In an effort to guard against crowding out, in my reviews of recent scholarship I do my best to keep an eye out for examples of particularly strong student (grad or law) work. This effort unearthed a student law review note, Keep it Secret, Keep it Safe: An Empirical Analysis of the State Secrets Doctrine, by Daniel Cassman and forthcoming in the Stanford Law Review. While the analyses are mainly descriptive, the data set is both interesting and useful and lends itself to tests of the 9/11 attacks' impact on the courts' implementation of the underexplored state secrets doctrine. An excerpted abstract follows.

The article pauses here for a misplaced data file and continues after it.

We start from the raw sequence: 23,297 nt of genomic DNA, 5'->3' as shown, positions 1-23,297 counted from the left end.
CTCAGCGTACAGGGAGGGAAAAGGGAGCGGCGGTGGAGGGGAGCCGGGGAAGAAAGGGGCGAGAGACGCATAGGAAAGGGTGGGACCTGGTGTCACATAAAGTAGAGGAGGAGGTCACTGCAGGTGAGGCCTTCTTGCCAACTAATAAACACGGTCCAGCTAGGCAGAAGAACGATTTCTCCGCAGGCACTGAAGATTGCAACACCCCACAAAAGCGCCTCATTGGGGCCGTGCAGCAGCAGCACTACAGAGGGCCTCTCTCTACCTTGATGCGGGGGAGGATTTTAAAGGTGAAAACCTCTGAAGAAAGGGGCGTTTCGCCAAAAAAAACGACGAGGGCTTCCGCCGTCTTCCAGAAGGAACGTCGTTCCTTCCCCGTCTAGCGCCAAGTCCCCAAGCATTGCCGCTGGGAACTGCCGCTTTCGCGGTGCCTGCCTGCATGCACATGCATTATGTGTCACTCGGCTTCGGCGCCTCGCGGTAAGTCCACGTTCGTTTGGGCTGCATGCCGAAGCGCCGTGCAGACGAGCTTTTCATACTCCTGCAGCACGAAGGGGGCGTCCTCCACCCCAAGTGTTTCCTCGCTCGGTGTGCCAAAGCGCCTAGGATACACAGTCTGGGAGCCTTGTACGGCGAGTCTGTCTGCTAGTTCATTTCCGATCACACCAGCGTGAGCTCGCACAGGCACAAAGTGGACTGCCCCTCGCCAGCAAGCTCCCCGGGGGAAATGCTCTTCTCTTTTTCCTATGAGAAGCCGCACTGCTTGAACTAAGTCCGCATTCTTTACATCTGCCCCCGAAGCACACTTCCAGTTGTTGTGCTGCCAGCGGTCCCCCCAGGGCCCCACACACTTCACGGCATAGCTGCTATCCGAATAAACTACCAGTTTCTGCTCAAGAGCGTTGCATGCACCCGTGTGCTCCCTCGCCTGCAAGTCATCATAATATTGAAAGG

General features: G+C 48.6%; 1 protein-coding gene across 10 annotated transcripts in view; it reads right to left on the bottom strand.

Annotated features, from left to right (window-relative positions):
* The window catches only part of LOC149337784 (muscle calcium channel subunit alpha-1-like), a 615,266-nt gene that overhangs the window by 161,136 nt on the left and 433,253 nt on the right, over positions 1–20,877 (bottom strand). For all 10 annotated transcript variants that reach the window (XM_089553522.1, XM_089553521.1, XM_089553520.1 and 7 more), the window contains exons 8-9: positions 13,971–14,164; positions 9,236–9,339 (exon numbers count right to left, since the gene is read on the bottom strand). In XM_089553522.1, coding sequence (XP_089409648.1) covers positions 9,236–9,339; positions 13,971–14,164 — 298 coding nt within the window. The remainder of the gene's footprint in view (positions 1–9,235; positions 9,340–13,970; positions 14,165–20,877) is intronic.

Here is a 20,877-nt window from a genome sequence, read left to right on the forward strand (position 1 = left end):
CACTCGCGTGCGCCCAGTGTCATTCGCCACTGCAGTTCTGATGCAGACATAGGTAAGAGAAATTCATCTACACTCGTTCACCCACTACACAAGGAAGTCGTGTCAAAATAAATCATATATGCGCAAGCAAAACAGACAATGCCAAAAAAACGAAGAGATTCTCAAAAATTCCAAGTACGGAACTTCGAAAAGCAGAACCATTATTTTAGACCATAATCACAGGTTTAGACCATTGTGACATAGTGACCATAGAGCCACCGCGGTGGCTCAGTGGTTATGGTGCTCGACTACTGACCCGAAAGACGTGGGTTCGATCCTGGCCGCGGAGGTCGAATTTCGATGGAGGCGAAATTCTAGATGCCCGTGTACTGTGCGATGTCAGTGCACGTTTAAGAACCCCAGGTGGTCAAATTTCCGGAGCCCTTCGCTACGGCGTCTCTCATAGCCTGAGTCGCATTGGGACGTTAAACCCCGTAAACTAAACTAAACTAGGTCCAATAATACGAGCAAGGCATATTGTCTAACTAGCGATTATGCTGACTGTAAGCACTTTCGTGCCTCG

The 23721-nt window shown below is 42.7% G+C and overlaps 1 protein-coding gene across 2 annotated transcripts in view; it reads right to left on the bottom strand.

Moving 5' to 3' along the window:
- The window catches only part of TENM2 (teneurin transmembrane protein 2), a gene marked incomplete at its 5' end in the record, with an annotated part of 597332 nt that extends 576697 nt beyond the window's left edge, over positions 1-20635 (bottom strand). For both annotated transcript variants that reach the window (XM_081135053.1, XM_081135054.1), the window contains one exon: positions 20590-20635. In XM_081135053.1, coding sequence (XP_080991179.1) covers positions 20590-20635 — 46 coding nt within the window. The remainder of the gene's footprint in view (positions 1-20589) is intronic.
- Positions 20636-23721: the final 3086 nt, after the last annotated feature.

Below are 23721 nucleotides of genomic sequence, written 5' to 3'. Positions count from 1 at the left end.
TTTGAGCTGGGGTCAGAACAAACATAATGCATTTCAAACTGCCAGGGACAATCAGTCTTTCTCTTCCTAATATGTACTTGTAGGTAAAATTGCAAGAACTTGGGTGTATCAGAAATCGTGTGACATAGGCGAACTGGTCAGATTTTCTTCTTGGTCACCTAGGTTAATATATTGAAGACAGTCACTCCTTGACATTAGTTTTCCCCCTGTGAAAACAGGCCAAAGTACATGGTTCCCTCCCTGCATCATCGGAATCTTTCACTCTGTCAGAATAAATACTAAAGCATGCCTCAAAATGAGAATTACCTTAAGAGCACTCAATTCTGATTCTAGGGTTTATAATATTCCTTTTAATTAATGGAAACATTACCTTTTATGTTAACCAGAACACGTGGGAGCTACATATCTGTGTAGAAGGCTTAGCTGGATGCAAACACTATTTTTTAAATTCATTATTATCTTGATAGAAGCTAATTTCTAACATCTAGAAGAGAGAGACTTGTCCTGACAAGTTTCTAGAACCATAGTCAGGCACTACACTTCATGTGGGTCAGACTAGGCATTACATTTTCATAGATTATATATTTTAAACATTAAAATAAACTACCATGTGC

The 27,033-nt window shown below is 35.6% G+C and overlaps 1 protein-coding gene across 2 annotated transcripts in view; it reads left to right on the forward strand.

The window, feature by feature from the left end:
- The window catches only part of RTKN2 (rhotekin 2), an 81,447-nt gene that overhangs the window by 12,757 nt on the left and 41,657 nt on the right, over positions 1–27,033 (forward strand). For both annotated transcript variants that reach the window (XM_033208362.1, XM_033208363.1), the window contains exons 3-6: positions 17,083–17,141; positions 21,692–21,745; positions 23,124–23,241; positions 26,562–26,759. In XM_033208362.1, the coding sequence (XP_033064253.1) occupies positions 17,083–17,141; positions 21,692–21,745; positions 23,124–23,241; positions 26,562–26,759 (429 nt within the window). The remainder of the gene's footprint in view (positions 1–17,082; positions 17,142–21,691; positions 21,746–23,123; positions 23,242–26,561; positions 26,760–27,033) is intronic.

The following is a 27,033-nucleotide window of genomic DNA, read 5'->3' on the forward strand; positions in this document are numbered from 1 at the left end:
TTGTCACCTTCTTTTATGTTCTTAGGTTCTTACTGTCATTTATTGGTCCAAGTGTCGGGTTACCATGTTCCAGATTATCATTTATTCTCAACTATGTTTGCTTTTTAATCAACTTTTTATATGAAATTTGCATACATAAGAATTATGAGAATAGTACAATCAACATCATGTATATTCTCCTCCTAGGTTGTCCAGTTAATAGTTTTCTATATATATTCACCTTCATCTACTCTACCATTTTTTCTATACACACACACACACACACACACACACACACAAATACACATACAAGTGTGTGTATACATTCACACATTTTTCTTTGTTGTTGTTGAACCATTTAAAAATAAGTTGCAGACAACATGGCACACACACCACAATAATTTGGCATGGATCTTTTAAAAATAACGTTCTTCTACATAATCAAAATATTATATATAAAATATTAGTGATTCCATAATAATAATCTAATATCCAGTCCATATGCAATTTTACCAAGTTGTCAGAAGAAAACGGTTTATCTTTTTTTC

"State secrets doctrine provides both an evidentiary privilege and a categorical bar on certain litigation that implicates national security concerns. The United States government has invoked the state secrets doctrine to insulate certain programs, including rendition and surveillance operations, from oversight by the courts. Despite a surge of interest in state secrets doctrine after September 11, few scholars have employed statistical analysis to analyze courts’ treatment of the issue. This Note employs a new data set containing over 300 state secrets cases to explore state secrets jurisprudence. I find that the number of assertions of the state secrets doctrine since September 11 has increased dramatically. Even so, in cases to which the government is a party, the distribution of courts’ rulings on those assertions is virtually unchanged. In litigation between private parties, however, courts have mostly avoided ruling on state secrets issues since September 11."